Financial Accounting News

Bonus Depreciation • Stranded Employees • Loan Forgiveness

May 24, 2020, 2:01 PM

This is a weekend roundup of Bloomberg Tax Insights, which are written by practitioners, featuring expert analysis on current issues in tax practice and policy. The articles featured here represent just a handful of the many Insights published each week. For a full archive of articles, browse by jurisdiction at Daily Tax Report, Daily Tax Report: State, and Daily Tax Report: International.

This week we look at bonus depreciation; stranded employee guidance; Paycheck Protection Program loan forgiveness; global indirect taxes; capital gains tax; digital taxes and the environment; net operating losses; the latest on the CARES Act; offtake agreements; automated reconciliation; the pandemic’s impact on audits and tax; and Covid-19 tax measures in India, Brazil, and the Persian Gulf. We’ll hear from:

  • Ellen McElroy and Michael Resnick of Eversheds Sutherland on capturing missed bonus depreciation
  • Covington & Burling attorneys on guidance for international travelers stranded in the U.S. and their employers
  • Juan F. Vasquez Jr., Jaime Vasquez, and Victor J. Viser of Chamberlain Hrdlicka on the problems with PPP loan forgiveness
  • Philippe Stephanny and Elia Galli of KPMG on managing indirect taxes during the pandemic
  • Chris Sanchirico of the University of Pennsylvania Carey Law School on misconceptions about capital gains tax
  • Jeff VanderWolk of Squire Patton Boggs on why higher digital services taxes are bad environmental policy
  • Timothy Evans of Mazars on amending returns to claim excess business losses
  • Paul Miller of Miller & Co. on the second wave of relief funding
  • Danny Baker and Clodagh Swennumson of Fiserv on automation of accounting and reconciliation processes
  • Simon Bittlestone of Metapraxis on the impact of Covid-19 on the ability of smaller firms to compete with the Big Four
  • Vidushi Gupta of the Vidhi Center for Legal Policy on the use of tax policy to revive the Indian economy
  • Ricardo Maitto of TozziniFreire Advogados on tax-related opportunities in the Brazilian Covid-19 measures
  • Rajeev Agarwal on the response to the Covid-19 pandemic by the member states of the Gulf Cooperation Council
Customers in a restaurant on Bourbon Street in New Orleans as Louisiana moves into phase 1 of reopening.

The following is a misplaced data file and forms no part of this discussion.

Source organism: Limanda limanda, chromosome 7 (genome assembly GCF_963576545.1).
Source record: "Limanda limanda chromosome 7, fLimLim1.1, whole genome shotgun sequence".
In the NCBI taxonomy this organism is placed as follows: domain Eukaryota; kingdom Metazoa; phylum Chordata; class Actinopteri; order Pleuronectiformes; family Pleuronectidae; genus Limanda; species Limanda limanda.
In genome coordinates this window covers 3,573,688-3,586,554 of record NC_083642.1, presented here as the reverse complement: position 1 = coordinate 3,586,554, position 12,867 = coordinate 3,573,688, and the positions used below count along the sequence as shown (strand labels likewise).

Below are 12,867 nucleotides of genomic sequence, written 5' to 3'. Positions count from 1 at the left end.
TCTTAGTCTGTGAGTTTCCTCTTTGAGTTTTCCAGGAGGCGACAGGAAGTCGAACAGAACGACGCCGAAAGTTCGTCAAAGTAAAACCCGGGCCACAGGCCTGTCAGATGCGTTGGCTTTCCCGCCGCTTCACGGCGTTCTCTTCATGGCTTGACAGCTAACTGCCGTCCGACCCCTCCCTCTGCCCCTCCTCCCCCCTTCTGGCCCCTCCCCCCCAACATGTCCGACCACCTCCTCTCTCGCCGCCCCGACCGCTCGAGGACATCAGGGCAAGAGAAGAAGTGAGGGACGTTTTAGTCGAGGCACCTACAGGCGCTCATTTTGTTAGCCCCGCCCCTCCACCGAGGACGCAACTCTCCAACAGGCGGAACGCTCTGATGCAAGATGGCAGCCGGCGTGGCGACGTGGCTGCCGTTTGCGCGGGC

Photographer: Bryan Tarnowski/Bloomberg

The IRS recently released guidance on how to take advantage of CARES Act corrections to an error in the 2017 tax law bonus depreciation provisions. Ellen McElroy and Michael Resnick of Eversheds Sutherland provide an overview of the law and outline some recommendations on how to claim the deduction for qualified improvement property. Read: Questions About How to Capture Missed Bonus Depreciation?

Many international travelers have found themselves unable to leave the U.S. due to Covid-19 travel restrictions. Covington & Burling attorneys evaluate recent guidance released by the Treasury Department and the IRS to help those who can only phone home—and their companies. Read: Accidental Residents, Impermanent Establishments—Help for Those Who Can Only Phone Home

The Paycheck Protection Program (PPP) was created to help keep small businesses afloat and their employees paid while they weather the pandemic. Instead, these businesses have encountered multiple rule changes and conflicting information. Juan F. Vasquez Jr., Jaime Vasquez, and Victor J. Viser of Chamberlain Hrdlicka highlight the challenges and explain the problems encountered with the PPP loan forgiveness application. Read: Tax Issues Associated With Paycheck Protection Program Loan Forgiveness Process

In reaction to Covid-19, countries are adopting special measures to ease the burden of value-added tax on businesses. Philippe Stephanny and Elia Galli of KPMG explain how multinational enterprises may be able to leverage existing VAT rules to their advantage and perhaps improve cash flow. Read: Managing Global Indirect Taxes During Covid-19—An Overview of Savings Opportunities and Unintended Consequences

Who and what to tax is a perennial policy issue. President Donald Trump recently brought the subject of taxing capital gains back to the forefront after a tweeted reference to the possibility of eliminating all taxes on capital gains. Professor Chris Sanchirico of the University of Pennsylvania Carey Law School outlines four misconceptions about capital gains tax. Read: The Mythematics of Capital Gains Taxation—4 Misconceptions

France’s finance minister has again called for higher taxes on digital services companies. Jeff VanderWolk of Squire Patton Boggs says this is both bad environmental policy and bad tax policy. Read: Taxing Digital Services More Heavily Is Bad Environmental Policy (and Bad Tax Policy)

Congress passed Covid-19 relief legislation in March that included a temporary repeal of the business loss limitations enacted in the 2017 tax law. Timothy Evans of Mazars explains how that provision works and what taxpayers need to know to make an informed decision about using it. Read: Temporary Repeal of Excess Business Loss Limitation Triggers Need to Amend Returns

The federal government has rolled out another round of stimulus money with $310 billion allocated to the Paycheck Protection Program. Paul Miller of Miller & Co. tells how the funds were distributed in the last round and suggests what steps small business owners should take to access funds if they missed out in the first round and alternative funding sources. Read: More Stimulus Money on the Way